Color Psychology: How Different Paint Colors Will Affect Your Mood

Did you know there’s an entire field of psychology dedicated to the link between colors and their effect on your mood?

This is why in interior design, choosing a color for your living room, bedroom, and even kitchen walls is an essential part of the decorating process.

The walls should match the rest of the interior design, but also make you feel comfortable, relaxed, inspired, and happy.

Interested to learn more about color psychology? Read on to discover the best paint colors for your home and how they can affect your emotions.

Red

The color red is an intensive, bold, and vibrant color that sends a message of passion, energy, and cheerfulness.

If you’re someone who likes experimenting and taking risks, any shade of red is perfect for an accent wall. But, you’ll need to be careful with the rest of your interior design, as it’s not an easy color to match.

Your best bet is to combine it with light gray, warm brown, or bright white to soften up the intensity. Use it in the bedroom to ignite passion or in the kitchen to stimulate appetite.

Consider how you feel when you see or wear red in your daily life. Then, you can decide whether to incorporate it into your home.

Pink

Pink is basically a diluted red, and it means purity, innocence, love, and joy.

In some cultures, lighter shades of pink are often used in girls’ rooms, as the color is associated with femininity, sweetness, and gentleness.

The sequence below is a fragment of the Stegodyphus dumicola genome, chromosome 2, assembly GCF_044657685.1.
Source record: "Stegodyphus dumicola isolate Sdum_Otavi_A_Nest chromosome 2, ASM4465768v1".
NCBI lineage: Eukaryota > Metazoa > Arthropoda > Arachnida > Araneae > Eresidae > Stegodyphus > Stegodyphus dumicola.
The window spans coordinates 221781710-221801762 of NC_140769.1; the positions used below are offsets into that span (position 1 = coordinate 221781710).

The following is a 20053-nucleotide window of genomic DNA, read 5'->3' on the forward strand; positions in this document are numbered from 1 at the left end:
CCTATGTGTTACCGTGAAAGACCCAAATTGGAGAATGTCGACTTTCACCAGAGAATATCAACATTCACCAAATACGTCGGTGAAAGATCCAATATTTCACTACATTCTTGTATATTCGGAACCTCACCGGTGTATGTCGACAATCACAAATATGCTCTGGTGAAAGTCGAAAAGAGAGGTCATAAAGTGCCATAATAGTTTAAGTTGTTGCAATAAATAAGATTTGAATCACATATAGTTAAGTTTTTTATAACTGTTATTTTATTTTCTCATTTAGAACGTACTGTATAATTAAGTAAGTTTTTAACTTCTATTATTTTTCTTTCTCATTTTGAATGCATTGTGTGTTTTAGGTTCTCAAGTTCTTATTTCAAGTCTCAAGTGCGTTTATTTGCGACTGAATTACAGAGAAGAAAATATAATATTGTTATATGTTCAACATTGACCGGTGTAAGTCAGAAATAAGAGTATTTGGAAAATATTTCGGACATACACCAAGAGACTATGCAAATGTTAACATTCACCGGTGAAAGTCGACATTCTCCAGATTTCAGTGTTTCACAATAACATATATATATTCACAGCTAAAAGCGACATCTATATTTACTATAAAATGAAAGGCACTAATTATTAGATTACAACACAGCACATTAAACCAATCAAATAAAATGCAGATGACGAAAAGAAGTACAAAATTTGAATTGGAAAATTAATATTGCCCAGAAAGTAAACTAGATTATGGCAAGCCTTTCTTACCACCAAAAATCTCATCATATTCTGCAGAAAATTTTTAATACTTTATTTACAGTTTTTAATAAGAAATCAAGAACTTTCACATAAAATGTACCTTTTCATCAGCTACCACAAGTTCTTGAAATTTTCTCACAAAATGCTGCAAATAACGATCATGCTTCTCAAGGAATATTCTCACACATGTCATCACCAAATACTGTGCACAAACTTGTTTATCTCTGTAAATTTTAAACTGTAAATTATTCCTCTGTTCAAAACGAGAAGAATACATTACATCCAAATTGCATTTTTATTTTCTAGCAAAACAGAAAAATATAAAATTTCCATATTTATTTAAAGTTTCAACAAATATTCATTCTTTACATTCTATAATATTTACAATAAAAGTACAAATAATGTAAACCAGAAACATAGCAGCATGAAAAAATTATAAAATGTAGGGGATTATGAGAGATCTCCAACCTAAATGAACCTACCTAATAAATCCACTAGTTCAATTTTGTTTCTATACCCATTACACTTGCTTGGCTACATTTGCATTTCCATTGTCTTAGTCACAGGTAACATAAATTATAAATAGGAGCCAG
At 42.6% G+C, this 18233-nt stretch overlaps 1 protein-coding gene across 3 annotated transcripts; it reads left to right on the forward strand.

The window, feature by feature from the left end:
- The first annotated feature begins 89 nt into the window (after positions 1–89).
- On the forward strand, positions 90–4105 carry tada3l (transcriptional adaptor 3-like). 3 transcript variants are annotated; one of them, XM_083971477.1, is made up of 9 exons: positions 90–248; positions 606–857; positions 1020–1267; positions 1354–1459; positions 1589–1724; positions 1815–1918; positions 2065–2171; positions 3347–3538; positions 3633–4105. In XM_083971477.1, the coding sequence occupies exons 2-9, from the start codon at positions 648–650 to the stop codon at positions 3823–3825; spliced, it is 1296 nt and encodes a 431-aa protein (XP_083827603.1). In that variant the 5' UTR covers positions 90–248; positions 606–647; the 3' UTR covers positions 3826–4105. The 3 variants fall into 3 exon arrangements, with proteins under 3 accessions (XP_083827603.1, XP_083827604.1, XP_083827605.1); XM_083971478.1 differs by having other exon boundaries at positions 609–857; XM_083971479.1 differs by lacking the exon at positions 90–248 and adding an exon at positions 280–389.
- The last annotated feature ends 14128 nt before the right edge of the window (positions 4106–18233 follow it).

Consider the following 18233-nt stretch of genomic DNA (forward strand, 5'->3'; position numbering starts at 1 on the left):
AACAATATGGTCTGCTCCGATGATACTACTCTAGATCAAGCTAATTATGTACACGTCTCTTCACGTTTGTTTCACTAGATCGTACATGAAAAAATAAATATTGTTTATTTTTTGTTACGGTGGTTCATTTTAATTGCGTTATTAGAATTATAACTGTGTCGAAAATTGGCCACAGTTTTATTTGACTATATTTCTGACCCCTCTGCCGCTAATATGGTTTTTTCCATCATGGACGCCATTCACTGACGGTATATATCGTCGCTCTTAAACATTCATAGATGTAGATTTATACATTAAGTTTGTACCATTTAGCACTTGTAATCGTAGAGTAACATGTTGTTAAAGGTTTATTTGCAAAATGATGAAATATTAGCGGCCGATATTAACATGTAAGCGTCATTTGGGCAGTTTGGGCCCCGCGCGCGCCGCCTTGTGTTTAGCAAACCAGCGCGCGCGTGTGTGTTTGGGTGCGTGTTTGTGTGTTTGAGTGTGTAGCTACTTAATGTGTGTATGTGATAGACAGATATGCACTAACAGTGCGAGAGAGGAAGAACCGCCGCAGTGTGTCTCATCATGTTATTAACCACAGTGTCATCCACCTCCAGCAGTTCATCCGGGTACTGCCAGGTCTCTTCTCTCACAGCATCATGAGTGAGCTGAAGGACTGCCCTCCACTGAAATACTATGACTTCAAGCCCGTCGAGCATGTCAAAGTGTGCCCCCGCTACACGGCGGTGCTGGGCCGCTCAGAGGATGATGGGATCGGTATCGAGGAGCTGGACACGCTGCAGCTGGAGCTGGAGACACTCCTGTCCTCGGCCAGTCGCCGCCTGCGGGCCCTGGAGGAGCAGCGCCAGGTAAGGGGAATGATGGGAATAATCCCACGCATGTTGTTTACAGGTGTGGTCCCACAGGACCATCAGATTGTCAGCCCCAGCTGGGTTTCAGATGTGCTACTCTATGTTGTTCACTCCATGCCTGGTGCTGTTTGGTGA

Deeper hues like magenta, fuschia, hot pink, salmon, and bubblegum can work well for interior walls in bedrooms, family rooms, and lounge areas.

Pink evokes feelings of calmness, kindness, creativity, and pleasure. It’s an easy color to combine but make sure to consult a color wheel before you choose a contrasting color.

Blue

The color blue is a popular choice among interior designers and homeowners due to its tranquil and cool nature.

Blue can also be associated with sadness and loneliness, commonly known as the ‘blues’. How you see this color and how it makes you feel depends on your personality.

It can inspire you and make you productive, or it can shift your mood and bring feelings of aloofness.

Baby boy nurseries are often painted blue in many cultures because the color has been associated with masculine energy.

Navy blue and midnight blue are colors of luxury, sophistication, and mystery. In the kitchen, blue can act as a suppressant of appetite.

An accent wall in the hallway, bedroom or living room is the best fit for this versatile color.

Purple

Purple is a mix between red and blue color, and it represents luxury, wealth, royalty, and exclusivity.

It’s also a relaxing color that awakens creativity, imagination, and mystery. In interior design, most homeowners decide on a paler shade like lilac, lavender, amethyst, violet, and mauve.

Deeper purple is tough to combine with other colors, but if you’re brave, use it on your bedroom walls to awaken your sensuality and desire. In the living room, it brings serenity, wisdom, and inspiration.

Green